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By Jeeves

Pretty much the definition of a divertissement --- or "diversionary entertainment," in the more awkward English phrase listed in the program --- the musical "By Jeeves" is so relentlessly lightweight it would be positively churlish not to grant it its charms. Performed by a talented cast clearly having a grand old time with the fluty English accents and silly stage business, the show trundles along with a carefully crafted ramshackle flair (oxymoron intended), though when it's over you may be inclined to wonder why the esteemed Mssrs. Alan Ayckbourn and Andrew Lloyd Webber felt it necessary to drag it out of mothballs, spruce it up and trot it around 20 years after its initial failure. Call it a whim of iron. But there they are, the P.G. Wodehouse tandem of hapless aristo Bertie Wooster (John Scherer) and his unflappable manservant Jeeves (Edward Keith Baker), doing a bit of singing and dancing in between more familiar antics involving love gone awry and much mistaking of identities. The show begins as a banjo recital by Bertie that ends before it begins when the banjo disappears. Jeeves suggests that Bertie and friends reenact one of his memorable misadventures by way of keeping the Little Wittam Church audience happy, and so unfolds the evening's tale.

With:
Cast: John Scherer (Bertie Wooster), Edward Keith Baker (Jeeves), Donna Lynne Champlin (Honoria Glossop), Randy Redd (Bingo Little), Kevin Ligon (Gussie Fink-Nottle), Merwin Goldsmith (Sir Watkyn Bassett), Nancy Anderson (Madeline Bassett), Emily Loesser (Stiffy Byng), Ian Knauer (Harold (Stinker) Pinker), Jonathan Stewart (Cyrus Budge III), Steven Smith (Ozzie Nutledge); Tom Ford, Molly Renfroe, Court Whisman.

Much of the humor depends upon the supposedly impromptu nature of this show-within-a-show, as when an upended dining table and a couple of cardboard boxes are rolled onstage to represent Bertie’s coupe, much to his disgust — which increases when Jeeves humbly suggests he make engine noises to add verisimilitude. (Roger Glossop’s inventive faux-jumble set and props are always clever.) The amateur-hour conceit is carried through the show to generally amusing effect, right down to the finale, in which the cast dons the Church stage’s only available costumes, from “The Wizard of Oz.”

When Bertie gets bogged down in the show’s plot, Jeeves enters to nudge the narrative in the right direction, generally toward the kind of chaos familiar to Wodehouse fans, whence only Jeeves himself can rescue it. As Bertie, Scherer carries the show with aplomb, as Wooster gets caught up in the tale with childish enthusiasm or tries to flee its silliness with a raised eyebrow and a scandalized “I say, Jeeves!” Scherer’s a fine singer, too, and shows real physical grace in a smattering of dance steps. Baker’s Jeeves remains a trifle pallid — though that’s largely written into the role, surprisingly minor here — and won’t displace memories of the BBC’s Stephen Fry.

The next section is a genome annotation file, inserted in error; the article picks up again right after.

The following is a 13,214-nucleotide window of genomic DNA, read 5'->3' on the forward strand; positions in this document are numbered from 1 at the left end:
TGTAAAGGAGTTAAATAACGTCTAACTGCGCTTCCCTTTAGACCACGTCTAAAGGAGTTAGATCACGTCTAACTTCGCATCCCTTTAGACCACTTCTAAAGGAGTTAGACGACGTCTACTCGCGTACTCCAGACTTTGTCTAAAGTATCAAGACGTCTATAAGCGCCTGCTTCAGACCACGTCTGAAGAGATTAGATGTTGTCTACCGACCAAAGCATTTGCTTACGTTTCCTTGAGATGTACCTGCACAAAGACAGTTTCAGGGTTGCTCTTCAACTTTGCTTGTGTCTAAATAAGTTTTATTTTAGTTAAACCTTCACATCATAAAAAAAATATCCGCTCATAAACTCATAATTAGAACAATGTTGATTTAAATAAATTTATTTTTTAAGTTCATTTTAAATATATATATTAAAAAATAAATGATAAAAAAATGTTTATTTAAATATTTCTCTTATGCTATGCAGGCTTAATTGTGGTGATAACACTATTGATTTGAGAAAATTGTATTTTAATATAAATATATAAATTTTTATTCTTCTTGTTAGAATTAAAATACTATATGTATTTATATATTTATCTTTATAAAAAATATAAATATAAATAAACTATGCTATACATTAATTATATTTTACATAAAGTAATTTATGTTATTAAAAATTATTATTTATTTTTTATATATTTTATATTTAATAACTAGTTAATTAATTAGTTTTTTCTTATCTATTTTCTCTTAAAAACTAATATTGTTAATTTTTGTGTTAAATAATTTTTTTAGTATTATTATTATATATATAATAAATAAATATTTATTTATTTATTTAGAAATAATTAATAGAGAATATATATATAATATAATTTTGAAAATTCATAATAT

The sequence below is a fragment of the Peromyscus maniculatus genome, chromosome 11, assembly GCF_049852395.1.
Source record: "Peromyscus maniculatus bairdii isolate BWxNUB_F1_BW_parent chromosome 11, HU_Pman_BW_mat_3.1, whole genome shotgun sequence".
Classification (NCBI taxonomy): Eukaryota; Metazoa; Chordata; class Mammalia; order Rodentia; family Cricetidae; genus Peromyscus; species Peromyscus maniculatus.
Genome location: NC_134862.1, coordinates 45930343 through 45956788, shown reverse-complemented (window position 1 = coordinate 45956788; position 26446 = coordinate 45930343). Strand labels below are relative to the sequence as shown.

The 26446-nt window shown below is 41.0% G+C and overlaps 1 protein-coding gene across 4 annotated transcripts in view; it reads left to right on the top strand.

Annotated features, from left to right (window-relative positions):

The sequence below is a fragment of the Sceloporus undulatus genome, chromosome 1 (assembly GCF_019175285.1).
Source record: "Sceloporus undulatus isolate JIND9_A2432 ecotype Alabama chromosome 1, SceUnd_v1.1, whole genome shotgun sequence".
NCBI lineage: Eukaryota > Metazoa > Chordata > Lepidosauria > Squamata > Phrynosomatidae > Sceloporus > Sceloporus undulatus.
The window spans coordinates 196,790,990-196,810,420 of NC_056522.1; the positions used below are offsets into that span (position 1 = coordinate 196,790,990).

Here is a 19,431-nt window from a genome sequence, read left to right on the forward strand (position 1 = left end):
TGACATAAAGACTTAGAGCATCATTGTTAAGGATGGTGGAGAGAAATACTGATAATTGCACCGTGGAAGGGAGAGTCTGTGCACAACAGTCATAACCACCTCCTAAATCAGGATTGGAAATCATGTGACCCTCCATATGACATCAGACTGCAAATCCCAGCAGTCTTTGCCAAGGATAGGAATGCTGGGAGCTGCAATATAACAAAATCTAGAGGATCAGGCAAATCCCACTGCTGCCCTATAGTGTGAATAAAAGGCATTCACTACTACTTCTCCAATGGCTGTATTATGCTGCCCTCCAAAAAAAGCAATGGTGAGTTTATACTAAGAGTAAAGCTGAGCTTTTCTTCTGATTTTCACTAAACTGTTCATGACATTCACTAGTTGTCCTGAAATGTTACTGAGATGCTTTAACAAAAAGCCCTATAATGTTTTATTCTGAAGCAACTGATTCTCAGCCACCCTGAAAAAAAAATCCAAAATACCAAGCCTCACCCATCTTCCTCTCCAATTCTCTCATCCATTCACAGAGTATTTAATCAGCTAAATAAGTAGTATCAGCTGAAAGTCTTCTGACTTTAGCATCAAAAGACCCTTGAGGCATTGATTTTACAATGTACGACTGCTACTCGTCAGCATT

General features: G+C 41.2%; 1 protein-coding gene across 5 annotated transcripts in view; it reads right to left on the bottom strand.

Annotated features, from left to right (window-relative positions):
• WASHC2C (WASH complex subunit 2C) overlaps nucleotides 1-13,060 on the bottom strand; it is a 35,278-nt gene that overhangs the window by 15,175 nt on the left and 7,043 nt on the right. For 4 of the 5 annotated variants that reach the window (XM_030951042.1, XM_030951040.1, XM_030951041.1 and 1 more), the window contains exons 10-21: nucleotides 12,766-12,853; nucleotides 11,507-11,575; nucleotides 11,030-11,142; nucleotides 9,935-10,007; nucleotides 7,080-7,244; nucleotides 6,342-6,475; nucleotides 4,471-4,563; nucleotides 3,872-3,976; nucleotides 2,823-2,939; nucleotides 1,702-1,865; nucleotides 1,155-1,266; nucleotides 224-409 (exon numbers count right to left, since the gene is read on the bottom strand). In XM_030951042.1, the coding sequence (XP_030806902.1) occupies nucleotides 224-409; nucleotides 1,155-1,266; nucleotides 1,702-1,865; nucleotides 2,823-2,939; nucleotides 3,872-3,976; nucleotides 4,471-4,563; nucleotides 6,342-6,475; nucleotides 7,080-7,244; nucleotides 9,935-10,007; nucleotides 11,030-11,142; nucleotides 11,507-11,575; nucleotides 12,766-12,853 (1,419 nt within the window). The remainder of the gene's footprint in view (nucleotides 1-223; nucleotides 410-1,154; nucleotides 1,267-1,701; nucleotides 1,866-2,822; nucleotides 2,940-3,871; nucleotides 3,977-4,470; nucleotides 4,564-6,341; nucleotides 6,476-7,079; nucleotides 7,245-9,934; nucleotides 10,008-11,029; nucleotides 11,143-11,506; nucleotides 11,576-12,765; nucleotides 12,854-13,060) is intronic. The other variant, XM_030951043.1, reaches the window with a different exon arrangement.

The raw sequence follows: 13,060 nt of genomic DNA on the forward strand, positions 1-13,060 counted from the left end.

There’s nary a weak performer among the supporting cast. Merwin Goldsmith is the perfect stuffed old Englishman as Sir Watkyn Bassett; Nancy Anderson is winningly winsome and spoiled as his daughter Madeline, thwarted in love (and she gets the loveliest of Louise Belson’s well-turned costumes); Kevin Ligon and Randy Redd as Bertie’s pals Gussie Fink-Nottle and Bingo Little, respectively, are pleasurably goofy and geeky, respectively.

Lloyd Webber’s contributions are somewhat negligible. Half the tunes seem to be bland love songs that stop the action cold more often than not (“Love’s maze is a mystical wonderland …” runs Ayckbourn’s equally generic lyric in one of the jauntier ones). Only in “The Hallo Song,” a cute spoof of English pleasantries, and perhaps the title tune do Ayckbourn and Lloyd Webber provide the kind of witty spin the daffy material deserves. Nor does it help that a handful of the show’s slight tunes are cobbled together to create a finale that only serves to point up the airiness of a show we’ve spent the past 2-1/2 hours indulging.

By Jeeves

Geffen Playhouse; 499 seats; $37.50 top

Production: The Geffen Playhouse presents the Goodspeed Opera House production of a musical in two acts with book and lyrics by Alan Ayckbourn and music by Andrew Lloyd Webber. Directed by Ayckbourn; musical arrangements by David Cullen and Lloyd Webber; musical direction by Steven Smith; musical supervision by Michael O'Flaherty; choreography by Sheila Carter. Set, Roger Glossop.

Crew: Costumes, Louise Belson; lighting, Mick Hughes; sound, Richard Ryan; casting, Warren Pincus & Sarah Hughes; stage manager, Daniel S. Rosokoff. Reviewed March 13; runs through April 20. Running time: 2 hours, 30 min. Opened March 12, 1997

With: Cast: John Scherer (Bertie Wooster), Edward Keith Baker (Jeeves), Donna Lynne Champlin (Honoria Glossop), Randy Redd (Bingo Little), Kevin Ligon (Gussie Fink-Nottle), Merwin Goldsmith (Sir Watkyn Bassett), Nancy Anderson (Madeline Bassett), Emily Loesser (Stiffy Byng), Ian Knauer (Harold (Stinker) Pinker), Jonathan Stewart (Cyrus Budge III), Steven Smith (Ozzie Nutledge); Tom Ford, Molly Renfroe, Court Whisman.

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